It was being observed by the bench led by a Single Judge that since a quarrying lease was executed by the State and the bench further stated that the State has given sanction to conduct quarrying on assigned land, it can be presumed

In January 2018, the bench comprising of Single Judge had interfered with the amendment in the Kerala Minor Mineral Concession Rules brought in by the State to prevent quarrying on assigned lands and then sold it to third parties through assignees.

once an application for the same is received, the State may take a decision on the land classification, in furtherance with the decision made.

The order issued by the Revenue Department barring other constructions on agricultural land shall be strictly enforced was also being emphasized by the Bench And it has also been established under the Kerala Land Assignment Rules, 1964 and that there will be a violation of the Land Acquisition Act if there are any other construction activities on assigned lands and that assigned lands could not be used for any other purpose.

It has also opined that the Revenue authorities are empowered to take action to suspend all quarries that are currently operating on such lands the Court all the work assigned on lands including the other constructions and has also stayed of all resorts and petrol pumps while emphasizing that quarries are not allowed on such land.

A division bench comprising of Justice S. Manikumar and Justice Shaji P. Chaly, while ruling a single Judge Decision, in a batch of petitions moved by filed by the quarry owners and the Stated related to quarrying in lands assigned for rubber cultivation at the State’s capital.

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DIGITAL TRACKER WATCHES AND THE SURVEILLANCE CONUNDRUM: A DAILY DEHUMANISATION OF INDIA’S MUNICIPAL WORKERS

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The issue around digital privacy, or rather the lack of it, has been a hot topic of debate in India and has even made its way to the Parliamentary lobbies. In India, personal data is collected and stored by various merchants, big tech companies and other entities through the innumerable digital applications and devices that people use. From digital payment and ecommerce applications to social media platforms, personal data collection and storage is happening en masse, all while individuals still scramble to understand its repercussions. What’s worse — this personal, often sensitive information including financial and medical records, of millions of Indians is available for sale online through “data brokers” who have put a price tag to these records.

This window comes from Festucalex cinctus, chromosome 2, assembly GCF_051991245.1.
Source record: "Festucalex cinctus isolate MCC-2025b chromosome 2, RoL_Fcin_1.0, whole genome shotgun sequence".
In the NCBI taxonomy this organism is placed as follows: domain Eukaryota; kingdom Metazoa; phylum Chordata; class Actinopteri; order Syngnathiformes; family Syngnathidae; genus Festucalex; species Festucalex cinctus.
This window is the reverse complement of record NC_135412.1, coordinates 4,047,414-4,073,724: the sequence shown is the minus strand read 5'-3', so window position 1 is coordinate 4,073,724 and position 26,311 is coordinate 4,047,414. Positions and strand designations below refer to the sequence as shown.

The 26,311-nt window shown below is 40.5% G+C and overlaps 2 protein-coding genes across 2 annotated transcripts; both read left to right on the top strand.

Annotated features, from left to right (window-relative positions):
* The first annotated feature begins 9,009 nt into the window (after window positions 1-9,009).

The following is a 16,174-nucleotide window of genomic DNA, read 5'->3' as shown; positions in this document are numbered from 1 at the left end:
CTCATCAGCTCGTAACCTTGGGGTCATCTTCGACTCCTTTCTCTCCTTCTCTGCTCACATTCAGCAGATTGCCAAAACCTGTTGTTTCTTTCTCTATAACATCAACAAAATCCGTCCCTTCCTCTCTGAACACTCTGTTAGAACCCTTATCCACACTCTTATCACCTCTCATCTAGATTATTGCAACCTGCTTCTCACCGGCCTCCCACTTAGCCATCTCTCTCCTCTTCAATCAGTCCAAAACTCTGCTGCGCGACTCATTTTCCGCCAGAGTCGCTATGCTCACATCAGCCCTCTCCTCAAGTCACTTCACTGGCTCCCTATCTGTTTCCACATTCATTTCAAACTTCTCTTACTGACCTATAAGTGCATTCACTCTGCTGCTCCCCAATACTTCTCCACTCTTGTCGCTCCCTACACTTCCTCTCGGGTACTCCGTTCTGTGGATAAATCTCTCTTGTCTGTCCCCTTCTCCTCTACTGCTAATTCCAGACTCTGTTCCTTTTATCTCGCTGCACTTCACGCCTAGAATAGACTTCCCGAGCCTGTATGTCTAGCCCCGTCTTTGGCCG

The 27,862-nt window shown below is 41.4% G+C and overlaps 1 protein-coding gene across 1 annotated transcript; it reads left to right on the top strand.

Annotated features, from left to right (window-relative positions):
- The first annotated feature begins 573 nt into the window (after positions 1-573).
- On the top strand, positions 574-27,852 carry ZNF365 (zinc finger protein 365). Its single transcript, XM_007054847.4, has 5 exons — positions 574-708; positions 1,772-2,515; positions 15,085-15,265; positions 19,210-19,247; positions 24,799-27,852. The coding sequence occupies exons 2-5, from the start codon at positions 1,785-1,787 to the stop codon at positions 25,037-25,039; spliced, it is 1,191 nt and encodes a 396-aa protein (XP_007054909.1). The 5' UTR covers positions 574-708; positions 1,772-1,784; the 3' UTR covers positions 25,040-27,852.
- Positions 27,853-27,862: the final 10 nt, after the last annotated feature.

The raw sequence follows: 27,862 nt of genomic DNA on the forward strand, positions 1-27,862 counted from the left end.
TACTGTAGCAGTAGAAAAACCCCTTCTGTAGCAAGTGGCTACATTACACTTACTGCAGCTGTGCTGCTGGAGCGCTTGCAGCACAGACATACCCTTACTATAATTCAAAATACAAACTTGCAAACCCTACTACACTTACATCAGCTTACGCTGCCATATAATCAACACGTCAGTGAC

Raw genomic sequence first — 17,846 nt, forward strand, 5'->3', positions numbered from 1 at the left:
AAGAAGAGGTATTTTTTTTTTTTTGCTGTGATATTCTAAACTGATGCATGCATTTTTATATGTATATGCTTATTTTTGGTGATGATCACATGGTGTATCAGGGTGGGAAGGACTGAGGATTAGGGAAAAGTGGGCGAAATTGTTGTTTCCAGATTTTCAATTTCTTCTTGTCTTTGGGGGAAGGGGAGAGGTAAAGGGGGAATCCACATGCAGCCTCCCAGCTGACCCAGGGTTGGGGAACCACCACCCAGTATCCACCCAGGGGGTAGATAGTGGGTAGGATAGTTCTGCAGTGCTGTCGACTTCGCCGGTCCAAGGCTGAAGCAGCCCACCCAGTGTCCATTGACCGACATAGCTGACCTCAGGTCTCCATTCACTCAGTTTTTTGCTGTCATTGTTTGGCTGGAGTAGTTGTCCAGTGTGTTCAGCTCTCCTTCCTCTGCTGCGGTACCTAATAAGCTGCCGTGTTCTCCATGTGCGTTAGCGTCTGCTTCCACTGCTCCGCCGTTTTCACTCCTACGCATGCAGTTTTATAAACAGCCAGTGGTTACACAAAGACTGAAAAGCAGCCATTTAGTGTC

WHAT’S HAPPENING WITH MUNICIPAL WORKERS IN INDIA

Going a step further, there is an urgent need to look into this invasion of digital privacy from the lens of India’s municipal workers. Over the past few years, there have been several news pieces buried amid the bulk of eye-catching headlines, about municipal workers across several Indian cities being made to wear smartwatches to track their daily working hours. As per news reports, municipal corporations in cities like Nagpur and Chandigarh have made it mandatory for sanitation workers to wear GPS-enabled watches that are used to monitor their arrival at work, attendance record, number of hours clocked at work and the end of their shifts. The reports suggest that some of these watches have in-built cameras and microphones to allow the supervisors to monitor them by the minute. To make things worse, any discrepancy in the recorded number of hours at work is reportedly manifesting itself in the form of workers’ salary deductions. Thus, workers have been protesting the use of these digital trackers as being humiliating and violating their privacy in the garb of improving work efficiency.

INFRINGEMENT OF WORKERS’ RIGHT TO PRIVACY

The fact that sanitation workers are often unaware of the ramifications of surveillance of this kind, as is enabled by these digital trackers, goes to show how their informed and aware consent is not likely sought while implementing this technology. In this case in particular, the employer being the State, these rules amount to digital snooping on citizens by a government. This form of a ‘surveillance state’ directly impinges on citizens’ right to privacy, a fundamental right that flows from Article 21 of the Indian Constitution (K.S. Puttaswamy & Anr. v. Union of India & Ors.). While one can argue that this right is not absolute and there can be certain grounds for restricting the same (legitimate state interest, necessary and proportionate to achieve the interest, among other things), this is a justification that would hold up when a comprehensive and well-defined legislation is in place to regulate the collection and storage of such personal data of citizens.

EXISTING LEGAL FRAMEWORK ON PERSONAL DATA PROTECTION